Working his way back to the big leagues
Matzek latched on with two different organizations in hopes of reviving his career. He signed a minor league deal with the White Sox in 2017 but was released in March and did not play that season.
Matzek told The Denver Post that he nearly quit baseball as he tried to continue his career, and only his wife, Lauren, kept pushing him.
“In 2017, when I wasn’t getting picked up by anybody, I was back home in California, playing catch,” Matzek said. “Or rather, I was trying to play catch, throwing the ball all over the place. I basically told Lauren that I was done and that I was going to go back to school. I told her we were going to have to figure out the rest of our lives.”
Matzek said his wife told him that she believed in him and that he needed to keep trying to stay in the game.
Matzek signed another minor league deal early in 2018 with the Mariners but again was cut before the season.
He then signed with the Texas AirHogs of the independent American Association. He still struggled in 2018, but he also began to improve. He signed a minor league deal with the Diamondbacks in 2019 but was cut in May. He returned to the AirHogs on June 9.
A conversation with AirHogs team president Billy Martin Jr. convinced Matzek to try a higher arm angle, according to The Denver Post.
Matzek said the change helped him to relax and that he began just to think about his pitching.
“That one little thing changed my command and my (velocity) — everything,” Matzek told the Post. “Then I just continued to throw, throw, throw. I think that got the yips out of me.”
The Braves purchased his contract on Aug. 15 and sent him to Double-A Mississippi before moving him up to Triple-A Gwinnett. Atlanta placed him on its Opening Day roster in 2020.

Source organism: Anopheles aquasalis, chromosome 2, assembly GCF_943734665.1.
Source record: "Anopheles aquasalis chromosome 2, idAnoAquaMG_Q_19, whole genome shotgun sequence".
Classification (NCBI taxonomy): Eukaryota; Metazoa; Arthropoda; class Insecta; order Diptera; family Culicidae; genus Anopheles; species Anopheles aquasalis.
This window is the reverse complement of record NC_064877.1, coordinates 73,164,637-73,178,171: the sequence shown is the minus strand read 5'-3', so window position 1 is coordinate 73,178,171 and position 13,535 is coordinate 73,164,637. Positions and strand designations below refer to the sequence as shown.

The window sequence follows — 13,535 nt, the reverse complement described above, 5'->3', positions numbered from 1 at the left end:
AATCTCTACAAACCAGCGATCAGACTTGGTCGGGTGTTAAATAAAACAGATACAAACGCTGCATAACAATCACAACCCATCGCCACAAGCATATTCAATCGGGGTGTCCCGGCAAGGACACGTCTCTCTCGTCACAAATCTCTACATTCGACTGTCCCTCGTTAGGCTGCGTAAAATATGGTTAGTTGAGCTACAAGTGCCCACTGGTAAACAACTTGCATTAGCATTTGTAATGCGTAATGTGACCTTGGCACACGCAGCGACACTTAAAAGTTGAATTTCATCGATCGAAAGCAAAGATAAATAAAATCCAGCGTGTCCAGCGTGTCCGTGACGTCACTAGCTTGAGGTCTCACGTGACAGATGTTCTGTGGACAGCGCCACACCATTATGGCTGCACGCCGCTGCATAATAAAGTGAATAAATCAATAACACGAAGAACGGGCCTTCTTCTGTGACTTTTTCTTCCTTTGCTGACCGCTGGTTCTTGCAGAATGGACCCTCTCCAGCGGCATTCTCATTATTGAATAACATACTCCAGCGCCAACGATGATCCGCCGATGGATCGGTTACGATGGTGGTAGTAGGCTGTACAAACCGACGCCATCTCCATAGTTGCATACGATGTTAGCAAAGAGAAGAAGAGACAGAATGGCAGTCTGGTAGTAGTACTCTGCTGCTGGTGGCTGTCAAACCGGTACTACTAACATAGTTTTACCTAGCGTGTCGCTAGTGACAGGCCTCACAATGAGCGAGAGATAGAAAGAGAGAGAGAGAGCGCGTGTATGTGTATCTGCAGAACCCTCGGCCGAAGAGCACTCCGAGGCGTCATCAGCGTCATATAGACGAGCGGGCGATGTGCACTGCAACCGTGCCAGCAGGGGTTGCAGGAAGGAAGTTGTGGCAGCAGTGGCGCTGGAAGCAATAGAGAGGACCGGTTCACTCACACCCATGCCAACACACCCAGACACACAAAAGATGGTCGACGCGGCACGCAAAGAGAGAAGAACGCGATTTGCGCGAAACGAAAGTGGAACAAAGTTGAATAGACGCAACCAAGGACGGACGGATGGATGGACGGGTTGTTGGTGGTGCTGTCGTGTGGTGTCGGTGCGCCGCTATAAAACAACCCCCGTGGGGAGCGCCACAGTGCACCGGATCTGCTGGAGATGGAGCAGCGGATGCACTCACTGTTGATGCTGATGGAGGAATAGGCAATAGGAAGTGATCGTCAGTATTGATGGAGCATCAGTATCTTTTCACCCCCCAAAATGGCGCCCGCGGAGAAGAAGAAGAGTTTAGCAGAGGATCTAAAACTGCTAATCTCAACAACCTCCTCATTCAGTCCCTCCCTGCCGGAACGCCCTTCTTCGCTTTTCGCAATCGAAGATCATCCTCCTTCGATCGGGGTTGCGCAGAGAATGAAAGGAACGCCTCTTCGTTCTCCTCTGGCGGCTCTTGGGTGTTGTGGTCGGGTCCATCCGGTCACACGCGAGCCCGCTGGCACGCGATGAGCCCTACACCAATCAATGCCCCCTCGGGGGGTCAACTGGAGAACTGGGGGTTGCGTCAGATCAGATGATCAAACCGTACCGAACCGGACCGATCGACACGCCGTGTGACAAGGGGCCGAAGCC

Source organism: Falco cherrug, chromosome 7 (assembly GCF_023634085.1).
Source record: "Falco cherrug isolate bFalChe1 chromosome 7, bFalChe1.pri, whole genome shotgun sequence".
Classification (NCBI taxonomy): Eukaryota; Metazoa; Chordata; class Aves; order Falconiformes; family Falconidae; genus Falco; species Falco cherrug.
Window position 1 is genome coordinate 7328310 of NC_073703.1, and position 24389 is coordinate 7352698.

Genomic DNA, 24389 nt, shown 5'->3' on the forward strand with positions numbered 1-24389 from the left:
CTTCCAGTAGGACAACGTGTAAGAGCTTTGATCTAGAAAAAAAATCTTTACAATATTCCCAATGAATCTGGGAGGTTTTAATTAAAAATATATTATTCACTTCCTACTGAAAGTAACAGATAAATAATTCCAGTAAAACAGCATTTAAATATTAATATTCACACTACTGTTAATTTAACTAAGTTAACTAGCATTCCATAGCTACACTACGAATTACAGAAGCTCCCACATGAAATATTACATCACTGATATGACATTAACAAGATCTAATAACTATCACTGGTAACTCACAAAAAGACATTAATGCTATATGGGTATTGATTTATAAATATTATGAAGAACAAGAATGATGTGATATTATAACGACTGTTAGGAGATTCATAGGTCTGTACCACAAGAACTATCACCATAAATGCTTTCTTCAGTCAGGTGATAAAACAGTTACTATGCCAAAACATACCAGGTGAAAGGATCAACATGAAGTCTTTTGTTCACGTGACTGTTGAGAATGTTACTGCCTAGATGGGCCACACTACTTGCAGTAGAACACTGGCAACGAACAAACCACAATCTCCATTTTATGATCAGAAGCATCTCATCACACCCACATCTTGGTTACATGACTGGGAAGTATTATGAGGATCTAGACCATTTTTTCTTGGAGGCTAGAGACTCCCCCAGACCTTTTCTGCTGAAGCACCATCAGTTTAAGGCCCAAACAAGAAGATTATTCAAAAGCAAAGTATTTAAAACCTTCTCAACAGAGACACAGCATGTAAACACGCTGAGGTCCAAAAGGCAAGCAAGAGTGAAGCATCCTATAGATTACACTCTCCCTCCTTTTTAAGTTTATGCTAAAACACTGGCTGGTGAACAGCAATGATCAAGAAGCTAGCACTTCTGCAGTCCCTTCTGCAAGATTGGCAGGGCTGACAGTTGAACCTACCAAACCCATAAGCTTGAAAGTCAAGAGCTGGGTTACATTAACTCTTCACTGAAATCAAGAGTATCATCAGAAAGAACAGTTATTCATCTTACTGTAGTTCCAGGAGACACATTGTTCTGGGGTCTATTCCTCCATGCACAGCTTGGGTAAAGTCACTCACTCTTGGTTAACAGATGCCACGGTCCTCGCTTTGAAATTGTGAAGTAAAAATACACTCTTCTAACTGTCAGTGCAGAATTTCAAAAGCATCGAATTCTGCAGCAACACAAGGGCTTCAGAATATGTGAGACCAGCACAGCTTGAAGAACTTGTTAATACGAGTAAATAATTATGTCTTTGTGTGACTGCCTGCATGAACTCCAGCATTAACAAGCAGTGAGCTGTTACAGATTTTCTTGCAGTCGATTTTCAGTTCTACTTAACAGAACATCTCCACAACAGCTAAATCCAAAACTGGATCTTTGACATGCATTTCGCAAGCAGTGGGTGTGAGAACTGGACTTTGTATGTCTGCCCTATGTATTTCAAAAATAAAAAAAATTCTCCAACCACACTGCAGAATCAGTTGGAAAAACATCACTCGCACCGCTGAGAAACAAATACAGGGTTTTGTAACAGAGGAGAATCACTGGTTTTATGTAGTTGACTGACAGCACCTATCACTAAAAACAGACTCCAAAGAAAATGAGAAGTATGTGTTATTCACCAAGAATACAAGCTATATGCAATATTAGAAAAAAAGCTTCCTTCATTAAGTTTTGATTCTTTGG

Braves’ relief ace
Matzek has made an impact in his return to the big leagues.
In 2020, he pitched to a 2.79 ERA and a 1.92 FIP in 29 innings. He struck out 35.5 percent of opposing batters and — perhaps most importantly — only walked 8.3 percent.
Coming off the COVID-19-shortened season with renewed confidence, Matzek continued to dazzle in 2021, pitching to a 2.57 ERA in 63 innings with a 3.20 FIP. The strikeout rate still was sterling at 29.2 percent and his walk rate a bit higher, but still manageable, at 14 percent.
“He’s the reason we’re here. I mean, he just came up in all those clutch moments and, like, there’s just no describing,” NLCS MVP Eddie Rosario told MLB Network’s Heidi Watney through an interpreter after Game 6. “Every time we needed him he came up for us and he was the key for us out of the bullpen.”
So far this postseason, Matzek has pitched to a 1.74 ERA in 10 1/3 innings. He has allowed two runs on four hits and four walks with 17 strikeouts.
Saturday was the first time the 31-year-old Matzek pitched multiple innings this postseason, but he showed no issues pitching those scoreless frames and playing as crucial a role as anyone in getting Atlanta to the World Series.
Snitker said he remembered Matzek’s 2020 spring training when he was striking batters out but couldn’t remember his name. Now, not too many people will forget it.
“‘What was his name? He wasn’t on the list. Maybe we ought to bring this kid in here,'” Snitker said. “I have so much admiration for him, what he’s been through in his career. There’s another one, it hasn’t been easy for him, either, and he’s had to go back a bunch in order to come forward and how he’s handled all that just amazes me. Just the perseverance and everything this guy’s been through.”